Microsoft’s ‘Cloud’ Strategy: Make GNU/Linux More Expensive Using Patent Blackmail, Then Offer ‘Linux Apps’ on Windows
Summary: The resemblance between Microsoft’s strategy against free Linux phones (Android) and against free GNU/Linux servers, two areas of FOSS domination
Microsoft is frantically trying to stop GNU/Linux by robbing it in the development sense. On the server side, the de facto operating system is not Windows and Microsoft would love to change that by striking deals with companies like BitNami. Here is the latest press release about it. Microsoft has been using a "man in the middle" style of attack against real FOSS (i.e. FOSS that is not tied to a proprietary stack) and the latest openwashing about it can be found here. It says: [hat tip: iophk]
Last week, Microsoft Open Technologies, Inc. quietly turned one year old. The birthday passed without fanfare, but next week, Microsoft plans to host a birthday party at its Silicon Valley campus.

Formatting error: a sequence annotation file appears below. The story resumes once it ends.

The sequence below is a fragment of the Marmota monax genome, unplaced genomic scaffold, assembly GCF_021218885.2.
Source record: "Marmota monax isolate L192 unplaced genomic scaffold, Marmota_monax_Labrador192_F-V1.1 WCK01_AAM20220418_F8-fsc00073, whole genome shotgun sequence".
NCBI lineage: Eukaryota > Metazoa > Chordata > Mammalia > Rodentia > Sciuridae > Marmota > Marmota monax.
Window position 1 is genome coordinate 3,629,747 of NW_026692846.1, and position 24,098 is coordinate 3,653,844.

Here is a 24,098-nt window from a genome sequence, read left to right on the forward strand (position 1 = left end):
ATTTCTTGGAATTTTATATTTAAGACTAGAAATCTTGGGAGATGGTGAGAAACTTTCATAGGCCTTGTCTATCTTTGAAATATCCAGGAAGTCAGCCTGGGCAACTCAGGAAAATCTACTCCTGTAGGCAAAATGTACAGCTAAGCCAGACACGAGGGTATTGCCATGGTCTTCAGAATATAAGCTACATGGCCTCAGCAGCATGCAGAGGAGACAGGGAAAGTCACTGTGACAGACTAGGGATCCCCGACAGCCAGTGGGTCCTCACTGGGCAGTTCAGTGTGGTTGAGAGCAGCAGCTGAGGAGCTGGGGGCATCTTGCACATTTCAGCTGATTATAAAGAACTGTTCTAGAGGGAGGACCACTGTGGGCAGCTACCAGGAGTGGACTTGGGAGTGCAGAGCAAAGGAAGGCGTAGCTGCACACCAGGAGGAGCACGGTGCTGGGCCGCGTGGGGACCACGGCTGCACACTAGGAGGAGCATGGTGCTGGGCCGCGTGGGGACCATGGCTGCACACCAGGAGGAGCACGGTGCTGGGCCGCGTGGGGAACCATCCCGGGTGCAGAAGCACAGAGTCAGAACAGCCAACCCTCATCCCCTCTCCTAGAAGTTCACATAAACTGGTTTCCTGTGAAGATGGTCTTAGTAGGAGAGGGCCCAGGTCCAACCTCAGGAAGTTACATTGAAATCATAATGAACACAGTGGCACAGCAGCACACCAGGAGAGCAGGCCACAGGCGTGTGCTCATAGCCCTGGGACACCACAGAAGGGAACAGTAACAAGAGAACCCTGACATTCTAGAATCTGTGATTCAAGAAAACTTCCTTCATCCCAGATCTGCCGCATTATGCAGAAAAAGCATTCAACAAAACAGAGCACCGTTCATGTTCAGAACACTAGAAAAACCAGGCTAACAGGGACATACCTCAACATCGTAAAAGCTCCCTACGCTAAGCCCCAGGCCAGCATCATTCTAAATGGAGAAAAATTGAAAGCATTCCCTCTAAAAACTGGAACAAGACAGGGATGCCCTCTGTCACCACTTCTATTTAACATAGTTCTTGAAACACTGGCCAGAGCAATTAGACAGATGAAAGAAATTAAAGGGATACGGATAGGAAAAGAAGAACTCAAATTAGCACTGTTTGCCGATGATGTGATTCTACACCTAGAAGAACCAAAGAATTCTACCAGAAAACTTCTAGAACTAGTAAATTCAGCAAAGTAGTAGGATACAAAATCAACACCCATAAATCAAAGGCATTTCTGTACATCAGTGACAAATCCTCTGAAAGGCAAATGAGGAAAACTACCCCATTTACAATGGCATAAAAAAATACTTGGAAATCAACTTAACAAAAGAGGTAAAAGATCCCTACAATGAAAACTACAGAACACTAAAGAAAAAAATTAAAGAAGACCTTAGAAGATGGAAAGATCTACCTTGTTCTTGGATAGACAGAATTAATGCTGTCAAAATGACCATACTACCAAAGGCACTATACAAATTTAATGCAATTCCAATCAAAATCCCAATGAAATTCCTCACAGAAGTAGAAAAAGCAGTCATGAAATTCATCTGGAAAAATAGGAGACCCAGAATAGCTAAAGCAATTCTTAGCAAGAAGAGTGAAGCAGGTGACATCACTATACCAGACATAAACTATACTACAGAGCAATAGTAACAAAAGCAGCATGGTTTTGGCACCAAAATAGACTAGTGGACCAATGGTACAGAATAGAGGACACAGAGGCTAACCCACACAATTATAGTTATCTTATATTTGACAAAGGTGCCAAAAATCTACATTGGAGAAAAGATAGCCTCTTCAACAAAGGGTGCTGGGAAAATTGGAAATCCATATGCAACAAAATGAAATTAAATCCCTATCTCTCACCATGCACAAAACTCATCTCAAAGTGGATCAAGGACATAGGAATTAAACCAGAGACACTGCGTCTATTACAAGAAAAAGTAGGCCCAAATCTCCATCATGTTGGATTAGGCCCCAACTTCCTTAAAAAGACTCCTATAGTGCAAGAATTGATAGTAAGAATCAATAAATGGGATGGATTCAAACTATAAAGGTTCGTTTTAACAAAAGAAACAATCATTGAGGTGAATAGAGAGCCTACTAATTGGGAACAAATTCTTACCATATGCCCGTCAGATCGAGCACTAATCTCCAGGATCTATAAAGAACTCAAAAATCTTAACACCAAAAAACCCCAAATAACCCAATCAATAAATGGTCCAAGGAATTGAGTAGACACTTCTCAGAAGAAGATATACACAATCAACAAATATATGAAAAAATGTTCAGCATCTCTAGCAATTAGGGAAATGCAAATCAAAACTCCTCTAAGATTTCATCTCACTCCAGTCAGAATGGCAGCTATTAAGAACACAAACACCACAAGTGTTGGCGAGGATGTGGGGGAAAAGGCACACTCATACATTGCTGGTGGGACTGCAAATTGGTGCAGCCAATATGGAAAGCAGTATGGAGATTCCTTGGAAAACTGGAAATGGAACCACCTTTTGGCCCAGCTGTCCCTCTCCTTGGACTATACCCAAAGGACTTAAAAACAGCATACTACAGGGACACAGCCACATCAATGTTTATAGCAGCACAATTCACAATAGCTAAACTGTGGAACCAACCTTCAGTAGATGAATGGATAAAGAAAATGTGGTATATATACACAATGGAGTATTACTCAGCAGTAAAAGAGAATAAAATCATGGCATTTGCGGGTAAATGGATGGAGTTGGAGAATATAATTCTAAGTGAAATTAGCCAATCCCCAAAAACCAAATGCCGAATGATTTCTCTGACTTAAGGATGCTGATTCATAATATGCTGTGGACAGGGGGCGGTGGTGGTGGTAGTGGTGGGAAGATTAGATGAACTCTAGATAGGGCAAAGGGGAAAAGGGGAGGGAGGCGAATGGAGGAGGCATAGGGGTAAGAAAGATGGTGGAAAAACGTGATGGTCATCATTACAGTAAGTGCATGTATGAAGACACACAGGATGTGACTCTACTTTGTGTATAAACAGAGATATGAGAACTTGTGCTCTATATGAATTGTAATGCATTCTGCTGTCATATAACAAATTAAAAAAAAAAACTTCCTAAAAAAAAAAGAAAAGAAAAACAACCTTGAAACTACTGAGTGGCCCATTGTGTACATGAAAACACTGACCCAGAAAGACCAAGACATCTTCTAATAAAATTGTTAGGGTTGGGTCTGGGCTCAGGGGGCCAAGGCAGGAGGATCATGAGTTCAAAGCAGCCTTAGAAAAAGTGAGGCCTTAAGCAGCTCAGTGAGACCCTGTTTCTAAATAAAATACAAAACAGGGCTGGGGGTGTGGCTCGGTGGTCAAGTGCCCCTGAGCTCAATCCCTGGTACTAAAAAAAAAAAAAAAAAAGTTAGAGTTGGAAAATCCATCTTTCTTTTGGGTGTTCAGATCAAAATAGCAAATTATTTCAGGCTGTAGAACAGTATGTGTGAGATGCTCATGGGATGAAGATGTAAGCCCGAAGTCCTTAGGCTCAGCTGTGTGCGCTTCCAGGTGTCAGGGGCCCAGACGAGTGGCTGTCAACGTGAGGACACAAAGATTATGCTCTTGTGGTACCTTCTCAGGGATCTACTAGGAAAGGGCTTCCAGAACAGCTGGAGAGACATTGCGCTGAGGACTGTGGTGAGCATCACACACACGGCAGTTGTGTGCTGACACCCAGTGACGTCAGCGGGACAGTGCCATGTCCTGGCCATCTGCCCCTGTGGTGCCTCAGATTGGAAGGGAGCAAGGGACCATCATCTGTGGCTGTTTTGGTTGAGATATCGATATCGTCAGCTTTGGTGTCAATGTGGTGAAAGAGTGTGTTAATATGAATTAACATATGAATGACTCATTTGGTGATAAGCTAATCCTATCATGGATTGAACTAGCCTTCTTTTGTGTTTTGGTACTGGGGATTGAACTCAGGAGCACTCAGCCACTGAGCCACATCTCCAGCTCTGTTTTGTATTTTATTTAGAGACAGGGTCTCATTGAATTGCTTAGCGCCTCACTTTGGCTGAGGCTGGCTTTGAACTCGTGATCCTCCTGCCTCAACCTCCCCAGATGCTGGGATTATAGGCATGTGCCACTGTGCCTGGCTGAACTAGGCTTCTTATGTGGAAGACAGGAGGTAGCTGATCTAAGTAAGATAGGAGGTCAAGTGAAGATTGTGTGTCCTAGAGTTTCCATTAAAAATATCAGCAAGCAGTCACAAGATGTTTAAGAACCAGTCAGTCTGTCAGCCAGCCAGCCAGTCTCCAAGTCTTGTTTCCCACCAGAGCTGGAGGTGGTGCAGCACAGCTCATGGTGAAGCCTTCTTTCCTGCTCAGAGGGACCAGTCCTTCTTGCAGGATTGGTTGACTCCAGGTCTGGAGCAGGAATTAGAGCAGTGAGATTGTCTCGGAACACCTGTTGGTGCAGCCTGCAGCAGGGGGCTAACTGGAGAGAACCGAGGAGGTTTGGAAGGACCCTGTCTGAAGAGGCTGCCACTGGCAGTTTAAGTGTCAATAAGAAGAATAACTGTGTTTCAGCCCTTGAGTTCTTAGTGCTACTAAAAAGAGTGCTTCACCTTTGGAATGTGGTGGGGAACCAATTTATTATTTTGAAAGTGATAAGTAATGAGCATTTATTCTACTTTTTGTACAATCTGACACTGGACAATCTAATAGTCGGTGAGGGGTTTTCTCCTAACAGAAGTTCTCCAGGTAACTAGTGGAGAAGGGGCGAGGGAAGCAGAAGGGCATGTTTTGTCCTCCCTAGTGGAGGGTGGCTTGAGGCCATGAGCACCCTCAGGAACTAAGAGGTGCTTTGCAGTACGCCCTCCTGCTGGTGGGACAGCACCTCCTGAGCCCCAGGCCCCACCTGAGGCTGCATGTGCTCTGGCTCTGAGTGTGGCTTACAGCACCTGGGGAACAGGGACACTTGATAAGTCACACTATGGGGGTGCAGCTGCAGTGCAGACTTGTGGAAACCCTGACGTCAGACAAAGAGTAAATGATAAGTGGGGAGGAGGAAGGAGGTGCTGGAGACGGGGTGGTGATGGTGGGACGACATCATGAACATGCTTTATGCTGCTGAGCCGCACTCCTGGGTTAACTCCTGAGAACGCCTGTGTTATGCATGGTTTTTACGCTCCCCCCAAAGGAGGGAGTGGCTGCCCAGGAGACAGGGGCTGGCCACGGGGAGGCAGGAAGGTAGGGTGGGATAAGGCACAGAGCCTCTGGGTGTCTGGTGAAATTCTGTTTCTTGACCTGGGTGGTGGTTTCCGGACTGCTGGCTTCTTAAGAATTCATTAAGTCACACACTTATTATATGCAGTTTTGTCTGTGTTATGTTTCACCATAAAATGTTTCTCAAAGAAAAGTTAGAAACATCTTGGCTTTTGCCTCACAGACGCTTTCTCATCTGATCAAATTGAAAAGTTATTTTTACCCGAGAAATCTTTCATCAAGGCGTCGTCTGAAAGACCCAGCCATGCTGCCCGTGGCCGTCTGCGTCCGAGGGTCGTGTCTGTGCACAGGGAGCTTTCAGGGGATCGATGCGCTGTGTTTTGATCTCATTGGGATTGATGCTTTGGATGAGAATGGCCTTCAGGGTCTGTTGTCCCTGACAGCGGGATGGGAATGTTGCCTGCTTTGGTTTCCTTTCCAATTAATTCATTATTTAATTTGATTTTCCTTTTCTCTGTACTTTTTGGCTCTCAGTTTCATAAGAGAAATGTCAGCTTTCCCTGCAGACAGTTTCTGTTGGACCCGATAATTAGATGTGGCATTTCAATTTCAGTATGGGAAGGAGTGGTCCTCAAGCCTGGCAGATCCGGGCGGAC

More PR nonsense. It is not even news. All this thing should be considered to be is an attack on free systems like GNU/Linux and *BSD. Here we see, in another new press release, the Microsoft-sponsored SUSE. playing along. SUSE pays Microsoft for GNU/Linux and so does this new product from Amazon. Dell, which Microsoft is taking control of these days, favours Microsoft’s SUSE as well now.
Dell’s (NASDAQ: DELL) not the only big-name channel partner with which Canonical, the company that develops Ubuntu Linux, has been forging closer ties lately. On Tuesday, as Microsoft (NASDAQ: MSFT) announced the general availability of Windows Azure Infrastructure Services, Canonical was also playing up Ubuntu’s seamless integration into the Azure cloud platform—a move that makes much more sense than it might at first seem.
All we are seeing here is Microsoft’s attempts to tax GNU/Linux servers, making them more expensive while offering the same applications under Windows. The same strategy is being used against Android. This is not some far-fetched theory. Microsoft has been very clear about that. █
“I would love to see all open source innovation happen on top of Windows.”
–Steve Ballmer, Microsoft CEO